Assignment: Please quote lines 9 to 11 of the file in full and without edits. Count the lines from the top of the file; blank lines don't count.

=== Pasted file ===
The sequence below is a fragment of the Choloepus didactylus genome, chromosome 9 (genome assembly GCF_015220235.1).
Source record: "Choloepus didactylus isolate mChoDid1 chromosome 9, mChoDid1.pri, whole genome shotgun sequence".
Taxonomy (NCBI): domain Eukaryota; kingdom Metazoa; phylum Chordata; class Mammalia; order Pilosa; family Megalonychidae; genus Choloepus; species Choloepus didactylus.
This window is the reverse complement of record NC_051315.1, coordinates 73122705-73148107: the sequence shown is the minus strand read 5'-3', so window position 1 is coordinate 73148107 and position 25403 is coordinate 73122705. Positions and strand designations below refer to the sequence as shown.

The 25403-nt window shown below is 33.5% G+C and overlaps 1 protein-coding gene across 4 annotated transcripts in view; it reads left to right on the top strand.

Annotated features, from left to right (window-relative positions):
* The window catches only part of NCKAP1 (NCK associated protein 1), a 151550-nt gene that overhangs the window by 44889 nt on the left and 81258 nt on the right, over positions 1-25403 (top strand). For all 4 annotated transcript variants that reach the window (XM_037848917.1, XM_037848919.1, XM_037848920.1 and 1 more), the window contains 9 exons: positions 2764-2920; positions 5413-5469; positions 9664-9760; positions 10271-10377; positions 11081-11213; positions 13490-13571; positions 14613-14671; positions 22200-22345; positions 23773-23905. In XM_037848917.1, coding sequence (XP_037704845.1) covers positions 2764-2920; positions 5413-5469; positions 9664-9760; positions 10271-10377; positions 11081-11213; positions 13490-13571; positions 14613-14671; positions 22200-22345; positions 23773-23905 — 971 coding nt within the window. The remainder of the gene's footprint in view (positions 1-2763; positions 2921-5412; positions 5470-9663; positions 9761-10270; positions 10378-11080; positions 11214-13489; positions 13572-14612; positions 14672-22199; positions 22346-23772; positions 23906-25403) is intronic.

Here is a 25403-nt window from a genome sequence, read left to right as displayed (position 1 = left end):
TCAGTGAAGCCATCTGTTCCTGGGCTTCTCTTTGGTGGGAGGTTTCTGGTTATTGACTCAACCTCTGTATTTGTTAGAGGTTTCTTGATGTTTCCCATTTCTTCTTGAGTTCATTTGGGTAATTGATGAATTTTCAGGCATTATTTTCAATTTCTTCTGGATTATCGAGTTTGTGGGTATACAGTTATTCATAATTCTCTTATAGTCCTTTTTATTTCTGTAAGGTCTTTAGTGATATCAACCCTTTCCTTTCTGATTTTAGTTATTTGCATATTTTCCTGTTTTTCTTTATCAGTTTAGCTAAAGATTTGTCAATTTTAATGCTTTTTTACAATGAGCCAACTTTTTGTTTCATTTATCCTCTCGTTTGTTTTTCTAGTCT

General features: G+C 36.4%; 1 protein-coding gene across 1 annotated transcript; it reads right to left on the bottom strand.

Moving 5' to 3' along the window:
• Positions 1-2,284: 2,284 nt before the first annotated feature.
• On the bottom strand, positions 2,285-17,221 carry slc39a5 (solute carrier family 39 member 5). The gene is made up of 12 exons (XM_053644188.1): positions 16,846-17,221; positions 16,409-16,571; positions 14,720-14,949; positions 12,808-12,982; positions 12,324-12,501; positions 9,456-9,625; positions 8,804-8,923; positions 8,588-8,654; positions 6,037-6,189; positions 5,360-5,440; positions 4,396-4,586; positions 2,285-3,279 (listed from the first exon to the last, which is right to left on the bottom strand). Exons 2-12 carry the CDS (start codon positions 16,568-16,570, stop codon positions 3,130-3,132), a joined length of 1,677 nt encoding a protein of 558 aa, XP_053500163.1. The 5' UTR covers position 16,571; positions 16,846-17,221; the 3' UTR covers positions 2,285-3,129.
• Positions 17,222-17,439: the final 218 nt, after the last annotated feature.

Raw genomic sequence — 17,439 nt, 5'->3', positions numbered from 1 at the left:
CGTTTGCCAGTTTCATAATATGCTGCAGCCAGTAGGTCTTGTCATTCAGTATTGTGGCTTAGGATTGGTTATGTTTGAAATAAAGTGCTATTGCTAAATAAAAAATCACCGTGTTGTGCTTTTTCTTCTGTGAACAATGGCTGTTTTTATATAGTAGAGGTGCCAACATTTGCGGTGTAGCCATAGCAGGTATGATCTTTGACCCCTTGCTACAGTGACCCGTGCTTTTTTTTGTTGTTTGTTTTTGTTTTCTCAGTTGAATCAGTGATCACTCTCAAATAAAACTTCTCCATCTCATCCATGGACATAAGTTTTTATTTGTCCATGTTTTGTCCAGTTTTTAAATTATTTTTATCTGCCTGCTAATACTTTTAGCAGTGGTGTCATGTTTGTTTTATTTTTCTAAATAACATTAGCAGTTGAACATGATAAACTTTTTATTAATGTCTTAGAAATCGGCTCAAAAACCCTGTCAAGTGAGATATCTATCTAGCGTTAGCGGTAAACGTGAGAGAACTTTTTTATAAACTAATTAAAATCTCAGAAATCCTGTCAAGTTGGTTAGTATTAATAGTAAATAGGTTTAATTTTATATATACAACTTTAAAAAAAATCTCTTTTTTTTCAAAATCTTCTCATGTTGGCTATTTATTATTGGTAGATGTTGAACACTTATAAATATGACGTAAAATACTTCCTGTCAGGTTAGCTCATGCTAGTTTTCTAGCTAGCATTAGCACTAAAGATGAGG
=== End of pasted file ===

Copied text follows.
TCAGTGAAGCCATCTGTTCCTGGGCTTCTCTTTGGTGGGAGGTTTCTGGTTATTGACTCAACCTCTGTATTTGTTAGAGGTTTCTTGATGTTTCCCATTTCTTCTTGAGTTCATTTGGGTAATTGATGAATTTTCAGGCATTATTTTCAATTTCTTCTGGATTATCGAGTTTGTGGGTATACAGTTATTCATAATTCTCTTATAGTCCTTTTTATTTCTGTAAGGTCTTTAGTGATATCAACCCTTTCCTTTCTGATTTTAGTTATTTGCATATTTTCCTGTTTTTCTTTATCAGTTTAGCTAAAGATTTGTCAATTTTAATGCTTTTTTACAATGAGCCAACTTTTTGTTTCATTTATCCTCTCGTTTGTTTTTCTAGTCT

General features: G+C 36.4%; 1 protein-coding gene across 1 annotated transcript; it reads right to left on the bottom strand.

Moving 5' to 3' along the window: